Ready to plan out your own onboarding road trip? Use this template, which also includes a handy example (spoiler alert: it’s ours). Or, if amusement parks are more your thing, we have a variation for that as well. 

Built In Experts Have a Lot of Opinions About This . . .Hey Managers, Here’s How to Get Remote Onboarding Right

 

4. A Way to Jump In

Feeling connected to your team is an important result of the onboarding process. Yes, the logistical stuff is all well and good, but in the end, you really want your new hires to feel comfortable, safe and welcomed enough to participate in meetings, share ideas and take the reins on upcoming projects.

 They need a shared space where they can learn, engage, play and brainstorm both synchronously and asynchronously. At MURAL, we call these collaboration spaces and they’re a critical component in fostering an inclusive and cooperative WFA culture. 

While a sense of connection can be particularly challenging for remote, hybrid and WFA workplaces, there are plenty of ways to encourage your new hires to build connections with their colleagues, find others who share their interests and experiences, and ultimately, consider themselves an integral part of the team. Some we use at MURAL include:

We also regularly use icebreakers, check-ins and energizers in our meetings, which we’ve found really help loosen the mood and ease any nerves the newbies may have by making it easy to learn about others in a low-risk way. Other tools for culture-building include affinity groups, dedicated Slack channels and communities, and regular Zoom meetups.

Free Built In ToolkitSuccessfully Onboard Remote Employees

 

Special Consideration: Entry-Level Employees

The last two years have forced many organizations to transform from fully (or mostly) in-office to fully remote very quickly. For experienced employees, this sudden shift was certainly jarring and difficult. However, for employees just starting out in the workforce, the new normal was, well, their only normal. 

The long-term effects of beginning a career in this unusual way are the subject of a lot of debate and speculation. According to an excerpt from Anne Helen Petersen and Charlie Warzel’s book Out of Office, remote work is pretty much the worst way to kick off your career. While it can definitely be hard for new-to-the-workforce employees to ramp up in a remote or WFA environment, a bit of planning and creativity can solve most of the big hurdles.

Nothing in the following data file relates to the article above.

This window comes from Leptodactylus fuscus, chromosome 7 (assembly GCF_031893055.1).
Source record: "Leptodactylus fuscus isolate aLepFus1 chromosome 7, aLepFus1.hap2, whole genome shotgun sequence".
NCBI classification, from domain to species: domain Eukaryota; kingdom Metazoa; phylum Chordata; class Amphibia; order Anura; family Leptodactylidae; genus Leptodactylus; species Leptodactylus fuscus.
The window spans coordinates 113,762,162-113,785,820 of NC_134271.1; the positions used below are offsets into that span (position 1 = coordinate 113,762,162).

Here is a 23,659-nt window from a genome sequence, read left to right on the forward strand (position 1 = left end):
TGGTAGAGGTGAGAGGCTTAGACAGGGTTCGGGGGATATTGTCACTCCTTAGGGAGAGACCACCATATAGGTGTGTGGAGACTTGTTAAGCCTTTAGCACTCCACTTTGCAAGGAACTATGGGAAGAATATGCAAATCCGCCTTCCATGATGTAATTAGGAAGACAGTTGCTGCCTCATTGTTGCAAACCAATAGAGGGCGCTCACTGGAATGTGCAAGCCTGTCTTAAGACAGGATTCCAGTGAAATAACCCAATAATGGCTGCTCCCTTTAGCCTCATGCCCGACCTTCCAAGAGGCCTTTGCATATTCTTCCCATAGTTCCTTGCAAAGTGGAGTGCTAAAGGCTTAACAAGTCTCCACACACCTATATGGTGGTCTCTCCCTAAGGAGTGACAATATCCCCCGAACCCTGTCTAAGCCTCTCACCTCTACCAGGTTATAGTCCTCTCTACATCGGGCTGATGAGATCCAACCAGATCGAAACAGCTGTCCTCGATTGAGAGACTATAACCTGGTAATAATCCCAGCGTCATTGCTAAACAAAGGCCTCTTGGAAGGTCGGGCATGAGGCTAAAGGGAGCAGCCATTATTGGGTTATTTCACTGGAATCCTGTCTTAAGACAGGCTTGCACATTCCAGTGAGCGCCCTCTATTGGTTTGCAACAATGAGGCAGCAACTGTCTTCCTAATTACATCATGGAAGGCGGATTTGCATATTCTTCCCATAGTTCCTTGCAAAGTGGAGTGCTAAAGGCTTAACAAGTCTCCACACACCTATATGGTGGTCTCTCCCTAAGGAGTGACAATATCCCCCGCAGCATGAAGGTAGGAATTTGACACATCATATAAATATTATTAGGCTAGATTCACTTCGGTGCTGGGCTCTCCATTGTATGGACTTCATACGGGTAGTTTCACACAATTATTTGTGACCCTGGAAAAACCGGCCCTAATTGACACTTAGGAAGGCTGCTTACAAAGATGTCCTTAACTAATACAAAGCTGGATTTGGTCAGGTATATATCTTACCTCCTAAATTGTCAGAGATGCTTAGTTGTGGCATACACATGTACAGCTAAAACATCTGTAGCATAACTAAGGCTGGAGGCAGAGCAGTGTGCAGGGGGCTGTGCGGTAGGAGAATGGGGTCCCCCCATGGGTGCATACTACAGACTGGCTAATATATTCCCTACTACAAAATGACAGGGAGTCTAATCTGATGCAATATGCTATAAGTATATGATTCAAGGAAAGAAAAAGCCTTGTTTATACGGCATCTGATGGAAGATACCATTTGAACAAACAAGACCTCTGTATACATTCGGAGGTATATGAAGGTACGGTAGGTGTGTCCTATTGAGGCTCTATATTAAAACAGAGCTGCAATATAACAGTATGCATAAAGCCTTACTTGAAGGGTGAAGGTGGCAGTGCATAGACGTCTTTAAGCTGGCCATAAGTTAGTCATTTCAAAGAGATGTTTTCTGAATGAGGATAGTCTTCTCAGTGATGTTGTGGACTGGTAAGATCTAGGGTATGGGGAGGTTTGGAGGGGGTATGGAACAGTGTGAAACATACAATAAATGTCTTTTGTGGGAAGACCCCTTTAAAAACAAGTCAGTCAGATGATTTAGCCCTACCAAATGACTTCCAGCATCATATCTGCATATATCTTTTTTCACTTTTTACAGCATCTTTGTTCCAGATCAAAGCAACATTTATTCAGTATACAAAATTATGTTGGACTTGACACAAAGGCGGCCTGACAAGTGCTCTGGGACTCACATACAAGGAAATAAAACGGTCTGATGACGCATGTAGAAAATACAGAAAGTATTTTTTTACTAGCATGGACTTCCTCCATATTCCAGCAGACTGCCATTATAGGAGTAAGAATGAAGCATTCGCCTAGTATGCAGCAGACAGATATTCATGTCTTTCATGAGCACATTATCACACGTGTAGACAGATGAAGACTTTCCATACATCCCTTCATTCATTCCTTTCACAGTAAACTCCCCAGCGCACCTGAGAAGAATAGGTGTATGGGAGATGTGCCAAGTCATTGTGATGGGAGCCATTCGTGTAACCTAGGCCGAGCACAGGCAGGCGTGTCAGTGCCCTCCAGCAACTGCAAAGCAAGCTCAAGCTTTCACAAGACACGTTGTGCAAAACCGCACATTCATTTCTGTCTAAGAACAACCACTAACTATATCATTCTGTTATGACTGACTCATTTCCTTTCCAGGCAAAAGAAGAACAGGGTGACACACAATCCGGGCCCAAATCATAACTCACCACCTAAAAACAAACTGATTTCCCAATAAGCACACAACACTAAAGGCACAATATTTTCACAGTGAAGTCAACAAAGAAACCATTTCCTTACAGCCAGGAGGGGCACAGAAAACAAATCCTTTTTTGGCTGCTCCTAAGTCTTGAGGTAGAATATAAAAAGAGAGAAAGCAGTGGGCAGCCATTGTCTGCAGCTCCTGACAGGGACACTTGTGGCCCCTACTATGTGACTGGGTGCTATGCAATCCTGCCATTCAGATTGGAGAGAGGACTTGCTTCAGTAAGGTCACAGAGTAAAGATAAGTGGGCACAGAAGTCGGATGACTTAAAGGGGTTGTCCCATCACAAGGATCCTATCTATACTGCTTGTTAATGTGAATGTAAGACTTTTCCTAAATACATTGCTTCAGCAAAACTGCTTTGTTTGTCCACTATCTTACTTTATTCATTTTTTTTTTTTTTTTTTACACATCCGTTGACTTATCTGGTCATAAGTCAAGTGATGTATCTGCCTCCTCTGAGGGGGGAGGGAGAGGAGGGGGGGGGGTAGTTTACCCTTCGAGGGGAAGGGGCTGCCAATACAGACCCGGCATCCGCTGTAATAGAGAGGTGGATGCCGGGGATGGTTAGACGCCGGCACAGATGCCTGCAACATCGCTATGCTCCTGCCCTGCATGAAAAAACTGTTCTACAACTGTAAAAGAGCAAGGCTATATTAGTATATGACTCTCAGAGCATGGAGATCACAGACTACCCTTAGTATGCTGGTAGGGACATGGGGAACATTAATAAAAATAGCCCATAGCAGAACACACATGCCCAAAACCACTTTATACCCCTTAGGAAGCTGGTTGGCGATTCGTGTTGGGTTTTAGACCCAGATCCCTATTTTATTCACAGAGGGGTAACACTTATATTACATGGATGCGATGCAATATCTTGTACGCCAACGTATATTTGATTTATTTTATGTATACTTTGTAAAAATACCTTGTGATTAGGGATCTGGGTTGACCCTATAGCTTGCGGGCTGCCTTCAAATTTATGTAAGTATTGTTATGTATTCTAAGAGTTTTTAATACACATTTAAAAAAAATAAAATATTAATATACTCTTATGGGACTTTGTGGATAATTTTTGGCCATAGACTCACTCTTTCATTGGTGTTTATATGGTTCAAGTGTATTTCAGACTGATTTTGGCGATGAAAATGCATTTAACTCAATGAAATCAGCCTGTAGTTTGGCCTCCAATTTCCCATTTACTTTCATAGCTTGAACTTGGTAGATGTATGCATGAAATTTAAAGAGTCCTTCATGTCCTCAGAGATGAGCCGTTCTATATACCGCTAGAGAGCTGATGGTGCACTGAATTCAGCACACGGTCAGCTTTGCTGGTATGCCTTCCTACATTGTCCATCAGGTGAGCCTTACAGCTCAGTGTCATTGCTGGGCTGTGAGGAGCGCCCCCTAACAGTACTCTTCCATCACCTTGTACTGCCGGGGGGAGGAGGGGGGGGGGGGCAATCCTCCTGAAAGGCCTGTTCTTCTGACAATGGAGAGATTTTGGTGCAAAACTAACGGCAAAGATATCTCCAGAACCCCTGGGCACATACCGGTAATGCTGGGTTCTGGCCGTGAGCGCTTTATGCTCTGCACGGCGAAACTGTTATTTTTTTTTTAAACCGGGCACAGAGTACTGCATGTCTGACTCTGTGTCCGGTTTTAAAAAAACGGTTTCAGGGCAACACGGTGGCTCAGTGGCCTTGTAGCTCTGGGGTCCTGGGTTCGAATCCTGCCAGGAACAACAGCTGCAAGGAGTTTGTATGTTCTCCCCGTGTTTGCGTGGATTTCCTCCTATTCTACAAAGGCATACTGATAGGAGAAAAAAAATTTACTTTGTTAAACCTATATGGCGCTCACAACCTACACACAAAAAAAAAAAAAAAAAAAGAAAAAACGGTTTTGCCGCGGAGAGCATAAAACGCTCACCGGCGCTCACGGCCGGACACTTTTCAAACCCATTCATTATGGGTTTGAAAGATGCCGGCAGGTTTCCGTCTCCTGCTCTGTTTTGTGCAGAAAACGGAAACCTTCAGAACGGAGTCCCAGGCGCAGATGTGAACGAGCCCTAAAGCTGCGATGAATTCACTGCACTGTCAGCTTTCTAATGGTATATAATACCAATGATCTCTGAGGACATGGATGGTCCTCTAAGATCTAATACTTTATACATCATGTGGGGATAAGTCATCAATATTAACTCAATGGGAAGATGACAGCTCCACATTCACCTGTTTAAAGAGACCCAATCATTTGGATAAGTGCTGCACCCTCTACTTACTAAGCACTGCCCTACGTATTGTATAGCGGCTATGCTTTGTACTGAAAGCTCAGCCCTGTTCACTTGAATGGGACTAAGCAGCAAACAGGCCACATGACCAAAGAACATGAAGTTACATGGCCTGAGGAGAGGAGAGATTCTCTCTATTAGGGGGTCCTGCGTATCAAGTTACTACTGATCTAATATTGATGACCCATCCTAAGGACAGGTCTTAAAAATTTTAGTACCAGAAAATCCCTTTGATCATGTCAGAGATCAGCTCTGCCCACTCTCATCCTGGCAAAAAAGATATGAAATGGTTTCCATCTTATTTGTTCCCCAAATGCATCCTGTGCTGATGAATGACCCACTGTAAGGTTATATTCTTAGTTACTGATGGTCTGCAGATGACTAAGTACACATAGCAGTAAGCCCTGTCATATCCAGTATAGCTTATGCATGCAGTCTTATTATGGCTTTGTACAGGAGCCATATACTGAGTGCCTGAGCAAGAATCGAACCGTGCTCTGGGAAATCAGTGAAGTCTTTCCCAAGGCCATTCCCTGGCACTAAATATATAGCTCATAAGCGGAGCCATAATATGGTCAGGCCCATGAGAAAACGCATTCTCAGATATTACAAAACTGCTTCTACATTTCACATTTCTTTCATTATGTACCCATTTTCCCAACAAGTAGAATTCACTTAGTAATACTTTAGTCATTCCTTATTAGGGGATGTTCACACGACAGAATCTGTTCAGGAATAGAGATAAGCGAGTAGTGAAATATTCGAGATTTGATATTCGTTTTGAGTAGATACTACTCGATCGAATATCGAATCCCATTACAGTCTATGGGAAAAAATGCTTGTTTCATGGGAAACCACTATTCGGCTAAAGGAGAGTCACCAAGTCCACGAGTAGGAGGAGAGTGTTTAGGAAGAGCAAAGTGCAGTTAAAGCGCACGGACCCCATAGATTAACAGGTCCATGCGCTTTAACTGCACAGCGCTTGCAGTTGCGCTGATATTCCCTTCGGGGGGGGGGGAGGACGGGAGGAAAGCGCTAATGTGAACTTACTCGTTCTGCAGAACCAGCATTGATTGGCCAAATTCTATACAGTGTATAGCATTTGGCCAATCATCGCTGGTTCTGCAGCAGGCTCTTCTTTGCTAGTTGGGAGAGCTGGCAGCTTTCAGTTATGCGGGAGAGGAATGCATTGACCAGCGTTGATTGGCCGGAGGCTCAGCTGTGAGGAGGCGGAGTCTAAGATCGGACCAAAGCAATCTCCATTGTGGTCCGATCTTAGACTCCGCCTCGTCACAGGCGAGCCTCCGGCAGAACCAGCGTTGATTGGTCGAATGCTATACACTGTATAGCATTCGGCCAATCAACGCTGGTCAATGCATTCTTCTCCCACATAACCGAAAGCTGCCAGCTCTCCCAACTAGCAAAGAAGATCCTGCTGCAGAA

Entry-level employees, no matter their location, need clarity, consistency, and direction. Artifacts like team charters and team agreements are crucial for establishing ground rules when it comes to collaboration, and should address the basics around corporate communication. Digital one-on-one templates are helpful for getting entry-level employees and their managers on the same page and for encouraging regular check-ins and conversations about goals and career growth. And anything that allows new workers to join a community (affinity groups, book clubs, virtual water coolers, etc.) will go a long way toward making them feel at home.

A formal mentorship program that pairs first-time employees with veterans within the same team is also a great idea. Chances are, your more experienced employees would welcome the opportunity to share their knowledge of everything from professional norms to company-specific quirks. 

 

How We Onboard From Anywhere at MURAL

As a work-from-anywhere company that also works with a lot of WFA companies, MURAL has plenty of experience bringing remote employees onboard successfully. Here’s a little bit about how we do it at MURAL. 

 

Meet the MURAL 30/60/90-Day Plan

To get our new hires up and running quickly, we create a 30/60/90-day plan for each individual. A 30/60/90-day plan maps out a new employee's goals, as well as their strategies to meet those goals within the first 90 days. The overall program includes learning/onboarding paths, expectations and milestones. And because we’re all about visual collaboration, we lay out the plan in an engaging and interactive way that uses our product. That means our employees learn how to use MURAL while learning about MURAL. Also, laying this information out in a clear and concise manner helps entry-level employees know exactly what is expected of them. 

 

Collaborative Intelligence

In a hybrid and WFA world, collaboration — especially in a remote or hybrid team — can no longer be left to chance. Collaborative Intelligence is a new systematic approach that helps teams realize their true potential, learn how to become better at working together, and even measure teamwork over time. This new system is incredibly useful during the new-hire stage as it can be a key indicator in rewarding creativity and imagination, which helps identify how well your newly-formed team is collaborating.

In addition to murals, our onboarding materials include traditional documents and other reading materials (available in our resource center), along with in-person sessions with leadership via one-on-ones, all hands meeting, and team retreats. We try to be as flexible and accommodating as possible to best meet the various needs and preferences of all of our employees, no matter what career stage they’re in.

Before You Go Somewhere Boring, Check This Out3 Strategies for Recruiting the Best Tech Talent Post-Pandemic

 

Diving Right In

The end goal of your onboarding-from-anywhere process, regardless of the specific form(s) it takes, is to create an engaging, informative and inspiring experience that leaves your new hires ready to put their best foot forward, and their teams excited to welcome their unique contributions and perspectives.